Having handled a lot of 18th-century weaponry and other artifacts, I can say the best way to spot a fake is to find the one with zero tool marks.

 

This does not mean that I'm lazy (although that is a possibility for sure), but rather that I like my work to show a little of the process when it's done.

 

I do have a buffer, but I only use it for jewelry and pipes. If a prospective customer wants a flawless mirror polish I send 'em to Smoky Mountain Knifeworks. :rolleyes:

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Very well put Owen and Antoine, thanks for that insight.

 

Overly developed potty training? :rolleyes:

Steve

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Overly developed potty training? :rolleyes:

Steve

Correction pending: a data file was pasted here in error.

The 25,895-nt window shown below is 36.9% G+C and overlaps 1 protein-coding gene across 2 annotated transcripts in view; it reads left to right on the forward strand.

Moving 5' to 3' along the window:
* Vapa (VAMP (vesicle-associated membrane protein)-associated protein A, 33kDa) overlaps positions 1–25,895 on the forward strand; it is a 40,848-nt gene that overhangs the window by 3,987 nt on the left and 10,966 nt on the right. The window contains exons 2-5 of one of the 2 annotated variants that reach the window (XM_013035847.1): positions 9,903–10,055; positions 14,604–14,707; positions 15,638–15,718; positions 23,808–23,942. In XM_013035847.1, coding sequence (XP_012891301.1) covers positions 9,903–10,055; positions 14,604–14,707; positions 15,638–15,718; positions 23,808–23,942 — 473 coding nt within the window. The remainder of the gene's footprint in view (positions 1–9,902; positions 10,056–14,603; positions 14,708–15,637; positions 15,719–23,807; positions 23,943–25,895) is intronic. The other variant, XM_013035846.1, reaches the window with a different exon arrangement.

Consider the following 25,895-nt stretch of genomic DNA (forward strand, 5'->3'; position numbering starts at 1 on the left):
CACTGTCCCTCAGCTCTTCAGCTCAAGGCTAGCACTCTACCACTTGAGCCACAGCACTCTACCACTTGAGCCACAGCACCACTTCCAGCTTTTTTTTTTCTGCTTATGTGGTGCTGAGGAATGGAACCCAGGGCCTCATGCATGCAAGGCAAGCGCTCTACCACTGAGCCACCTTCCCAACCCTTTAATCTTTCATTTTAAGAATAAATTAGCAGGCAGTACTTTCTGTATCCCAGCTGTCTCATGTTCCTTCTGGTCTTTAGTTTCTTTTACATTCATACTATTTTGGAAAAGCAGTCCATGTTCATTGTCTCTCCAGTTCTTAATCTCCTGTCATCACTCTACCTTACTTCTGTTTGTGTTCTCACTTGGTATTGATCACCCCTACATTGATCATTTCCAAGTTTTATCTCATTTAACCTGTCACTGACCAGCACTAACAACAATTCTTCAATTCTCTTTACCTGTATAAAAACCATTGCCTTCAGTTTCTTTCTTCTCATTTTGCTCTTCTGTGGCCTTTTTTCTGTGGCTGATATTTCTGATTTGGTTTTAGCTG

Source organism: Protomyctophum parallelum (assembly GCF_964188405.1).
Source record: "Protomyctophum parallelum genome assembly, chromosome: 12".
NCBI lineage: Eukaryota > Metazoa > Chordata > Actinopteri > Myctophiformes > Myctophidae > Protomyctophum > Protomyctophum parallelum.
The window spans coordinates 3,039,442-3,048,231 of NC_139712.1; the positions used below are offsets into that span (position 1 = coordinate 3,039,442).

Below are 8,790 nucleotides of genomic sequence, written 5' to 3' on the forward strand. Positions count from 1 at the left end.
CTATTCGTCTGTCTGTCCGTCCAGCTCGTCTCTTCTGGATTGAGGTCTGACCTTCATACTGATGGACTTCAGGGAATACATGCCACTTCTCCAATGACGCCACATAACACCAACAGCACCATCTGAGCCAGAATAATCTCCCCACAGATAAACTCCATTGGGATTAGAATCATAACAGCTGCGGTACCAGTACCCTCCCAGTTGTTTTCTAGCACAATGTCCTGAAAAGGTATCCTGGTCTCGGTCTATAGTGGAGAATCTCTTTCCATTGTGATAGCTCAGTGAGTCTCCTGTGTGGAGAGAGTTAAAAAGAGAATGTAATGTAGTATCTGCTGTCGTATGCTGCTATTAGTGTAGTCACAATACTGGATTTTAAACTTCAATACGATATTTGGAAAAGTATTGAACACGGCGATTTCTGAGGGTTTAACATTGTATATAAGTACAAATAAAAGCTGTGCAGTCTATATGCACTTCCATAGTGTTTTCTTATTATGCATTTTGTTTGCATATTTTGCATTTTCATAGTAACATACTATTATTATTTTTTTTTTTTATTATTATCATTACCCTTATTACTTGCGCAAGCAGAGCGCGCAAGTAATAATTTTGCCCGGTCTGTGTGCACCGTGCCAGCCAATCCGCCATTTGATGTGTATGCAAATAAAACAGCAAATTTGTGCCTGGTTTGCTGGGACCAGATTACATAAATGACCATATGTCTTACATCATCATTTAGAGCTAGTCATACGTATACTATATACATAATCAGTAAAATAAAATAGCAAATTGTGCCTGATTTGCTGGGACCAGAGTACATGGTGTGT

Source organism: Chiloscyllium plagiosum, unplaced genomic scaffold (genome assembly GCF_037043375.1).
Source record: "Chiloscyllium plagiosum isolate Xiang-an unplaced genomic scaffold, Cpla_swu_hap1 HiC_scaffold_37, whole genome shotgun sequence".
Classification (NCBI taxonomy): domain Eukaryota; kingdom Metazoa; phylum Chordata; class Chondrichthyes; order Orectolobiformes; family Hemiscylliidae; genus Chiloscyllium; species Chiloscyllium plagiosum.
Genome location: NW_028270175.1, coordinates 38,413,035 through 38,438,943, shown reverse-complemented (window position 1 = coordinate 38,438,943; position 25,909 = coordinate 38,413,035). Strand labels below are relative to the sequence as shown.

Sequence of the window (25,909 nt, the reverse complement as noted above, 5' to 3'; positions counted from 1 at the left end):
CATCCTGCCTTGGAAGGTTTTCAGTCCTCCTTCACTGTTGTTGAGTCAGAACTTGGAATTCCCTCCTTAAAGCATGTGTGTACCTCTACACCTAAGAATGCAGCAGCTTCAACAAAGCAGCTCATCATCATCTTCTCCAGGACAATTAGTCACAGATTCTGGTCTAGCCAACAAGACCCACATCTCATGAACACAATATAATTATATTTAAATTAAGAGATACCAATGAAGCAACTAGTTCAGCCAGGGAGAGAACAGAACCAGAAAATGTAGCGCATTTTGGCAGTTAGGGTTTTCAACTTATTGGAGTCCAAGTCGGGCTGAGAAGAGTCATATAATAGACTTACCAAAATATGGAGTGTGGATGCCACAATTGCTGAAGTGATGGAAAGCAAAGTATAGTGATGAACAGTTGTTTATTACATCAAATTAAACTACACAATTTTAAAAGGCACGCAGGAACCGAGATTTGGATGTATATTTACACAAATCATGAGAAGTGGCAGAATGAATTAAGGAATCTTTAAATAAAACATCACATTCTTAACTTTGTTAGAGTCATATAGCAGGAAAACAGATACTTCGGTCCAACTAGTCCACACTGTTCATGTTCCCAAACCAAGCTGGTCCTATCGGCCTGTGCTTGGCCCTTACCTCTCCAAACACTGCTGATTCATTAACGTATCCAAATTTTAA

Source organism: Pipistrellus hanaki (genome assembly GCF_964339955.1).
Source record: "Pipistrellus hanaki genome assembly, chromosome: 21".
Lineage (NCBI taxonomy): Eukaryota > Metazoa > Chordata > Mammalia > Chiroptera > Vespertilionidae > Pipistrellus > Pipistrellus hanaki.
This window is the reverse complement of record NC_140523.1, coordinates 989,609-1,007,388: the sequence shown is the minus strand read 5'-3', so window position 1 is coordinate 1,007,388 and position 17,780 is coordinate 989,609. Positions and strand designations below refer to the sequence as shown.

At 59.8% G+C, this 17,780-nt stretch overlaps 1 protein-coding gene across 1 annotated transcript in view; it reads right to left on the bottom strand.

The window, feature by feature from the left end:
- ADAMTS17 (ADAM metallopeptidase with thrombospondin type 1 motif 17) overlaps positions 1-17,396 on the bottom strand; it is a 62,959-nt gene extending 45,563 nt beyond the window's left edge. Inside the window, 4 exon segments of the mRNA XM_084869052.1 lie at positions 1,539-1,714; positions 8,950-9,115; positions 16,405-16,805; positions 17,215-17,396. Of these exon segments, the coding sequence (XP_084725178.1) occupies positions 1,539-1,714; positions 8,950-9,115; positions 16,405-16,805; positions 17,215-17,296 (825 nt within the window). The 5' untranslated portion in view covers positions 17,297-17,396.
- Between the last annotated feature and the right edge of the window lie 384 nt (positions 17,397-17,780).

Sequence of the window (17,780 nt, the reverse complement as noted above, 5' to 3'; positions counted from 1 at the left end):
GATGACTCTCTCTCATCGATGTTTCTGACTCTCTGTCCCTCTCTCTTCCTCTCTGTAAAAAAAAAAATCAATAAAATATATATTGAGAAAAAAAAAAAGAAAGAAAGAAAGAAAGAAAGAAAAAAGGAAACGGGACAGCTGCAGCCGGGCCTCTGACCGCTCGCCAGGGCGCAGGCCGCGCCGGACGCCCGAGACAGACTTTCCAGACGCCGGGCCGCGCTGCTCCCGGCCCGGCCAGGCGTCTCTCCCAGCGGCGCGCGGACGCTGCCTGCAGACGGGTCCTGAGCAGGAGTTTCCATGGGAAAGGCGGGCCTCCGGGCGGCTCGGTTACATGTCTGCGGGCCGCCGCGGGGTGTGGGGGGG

I am not sure I understand what you are saying.

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I finished out a blade a while back for a good customer who wanted to keep the price down. The idea was to finish it to 400 grit and etch.

When I etched it, it was showing a really neat transition line/hamon, so I kept polishing. Before it was over, it had a 1500 grit hand rubbed finish.

 

Fact is, I couldn't stop. Sometimes the blade wants a fine finish, sometimes it doesn't.

I have one on the bench that looks great with an 'eccentric' 220 grit finish, not sure if I can bare to do any more to it. It just looks right like it is...